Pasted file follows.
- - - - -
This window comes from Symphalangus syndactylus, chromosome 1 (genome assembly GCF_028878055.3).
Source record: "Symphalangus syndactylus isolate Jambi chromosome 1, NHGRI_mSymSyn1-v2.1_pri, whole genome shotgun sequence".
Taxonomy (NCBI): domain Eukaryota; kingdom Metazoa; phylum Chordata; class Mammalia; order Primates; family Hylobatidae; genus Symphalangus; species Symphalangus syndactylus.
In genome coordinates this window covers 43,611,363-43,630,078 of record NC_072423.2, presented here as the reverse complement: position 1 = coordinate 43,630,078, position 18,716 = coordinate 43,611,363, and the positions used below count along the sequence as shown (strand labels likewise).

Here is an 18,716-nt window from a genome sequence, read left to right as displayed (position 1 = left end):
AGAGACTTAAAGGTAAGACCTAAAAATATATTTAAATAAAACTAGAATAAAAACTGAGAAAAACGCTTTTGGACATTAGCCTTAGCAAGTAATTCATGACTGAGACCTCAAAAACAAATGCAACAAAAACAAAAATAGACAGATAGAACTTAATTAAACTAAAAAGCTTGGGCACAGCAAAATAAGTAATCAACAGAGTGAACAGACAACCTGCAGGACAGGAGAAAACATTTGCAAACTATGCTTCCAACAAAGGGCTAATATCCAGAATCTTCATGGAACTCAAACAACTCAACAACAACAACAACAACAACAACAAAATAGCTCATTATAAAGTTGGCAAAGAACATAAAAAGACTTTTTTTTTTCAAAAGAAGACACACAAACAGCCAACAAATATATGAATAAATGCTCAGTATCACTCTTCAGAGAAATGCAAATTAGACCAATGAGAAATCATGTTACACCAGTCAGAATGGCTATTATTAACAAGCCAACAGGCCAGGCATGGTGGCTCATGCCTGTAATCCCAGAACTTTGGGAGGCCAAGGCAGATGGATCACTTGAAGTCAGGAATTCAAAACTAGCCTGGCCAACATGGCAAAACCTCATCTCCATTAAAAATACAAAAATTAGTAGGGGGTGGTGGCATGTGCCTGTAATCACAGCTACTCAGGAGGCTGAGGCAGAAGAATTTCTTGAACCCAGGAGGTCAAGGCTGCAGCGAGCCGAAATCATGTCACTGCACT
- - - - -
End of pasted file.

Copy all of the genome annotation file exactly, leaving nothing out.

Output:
This window comes from Symphalangus syndactylus, chromosome 1 (genome assembly GCF_028878055.3).
Source record: "Symphalangus syndactylus isolate Jambi chromosome 1, NHGRI_mSymSyn1-v2.1_pri, whole genome shotgun sequence".
Taxonomy (NCBI): domain Eukaryota; kingdom Metazoa; phylum Chordata; class Mammalia; order Primates; family Hylobatidae; genus Symphalangus; species Symphalangus syndactylus.
In genome coordinates this window covers 43,611,363-43,630,078 of record NC_072423.2, presented here as the reverse complement: position 1 = coordinate 43,630,078, position 18,716 = coordinate 43,611,363, and the positions used below count along the sequence as shown (strand labels likewise).

Here is an 18,716-nt window from a genome sequence, read left to right as displayed (position 1 = left end):
AGAGACTTAAAGGTAAGACCTAAAAATATATTTAAATAAAACTAGAATAAAAACTGAGAAAAACGCTTTTGGACATTAGCCTTAGCAAGTAATTCATGACTGAGACCTCAAAAACAAATGCAACAAAAACAAAAATAGACAGATAGAACTTAATTAAACTAAAAAGCTTGGGCACAGCAAAATAAGTAATCAACAGAGTGAACAGACAACCTGCAGGACAGGAGAAAACATTTGCAAACTATGCTTCCAACAAAGGGCTAATATCCAGAATCTTCATGGAACTCAAACAACTCAACAACAACAACAACAACAACAACAAAATAGCTCATTATAAAGTTGGCAAAGAACATAAAAAGACTTTTTTTTTTCAAAAGAAGACACACAAACAGCCAACAAATATATGAATAAATGCTCAGTATCACTCTTCAGAGAAATGCAAATTAGACCAATGAGAAATCATGTTACACCAGTCAGAATGGCTATTATTAACAAGCCAACAGGCCAGGCATGGTGGCTCATGCCTGTAATCCCAGAACTTTGGGAGGCCAAGGCAGATGGATCACTTGAAGTCAGGAATTCAAAACTAGCCTGGCCAACATGGCAAAACCTCATCTCCATTAAAAATACAAAAATTAGTAGGGGGTGGTGGCATGTGCCTGTAATCACAGCTACTCAGGAGGCTGAGGCAGAAGAATTTCTTGAACCCAGGAGGTCAAGGCTGCAGCGAGCCGAAATCATGTCACTGCACT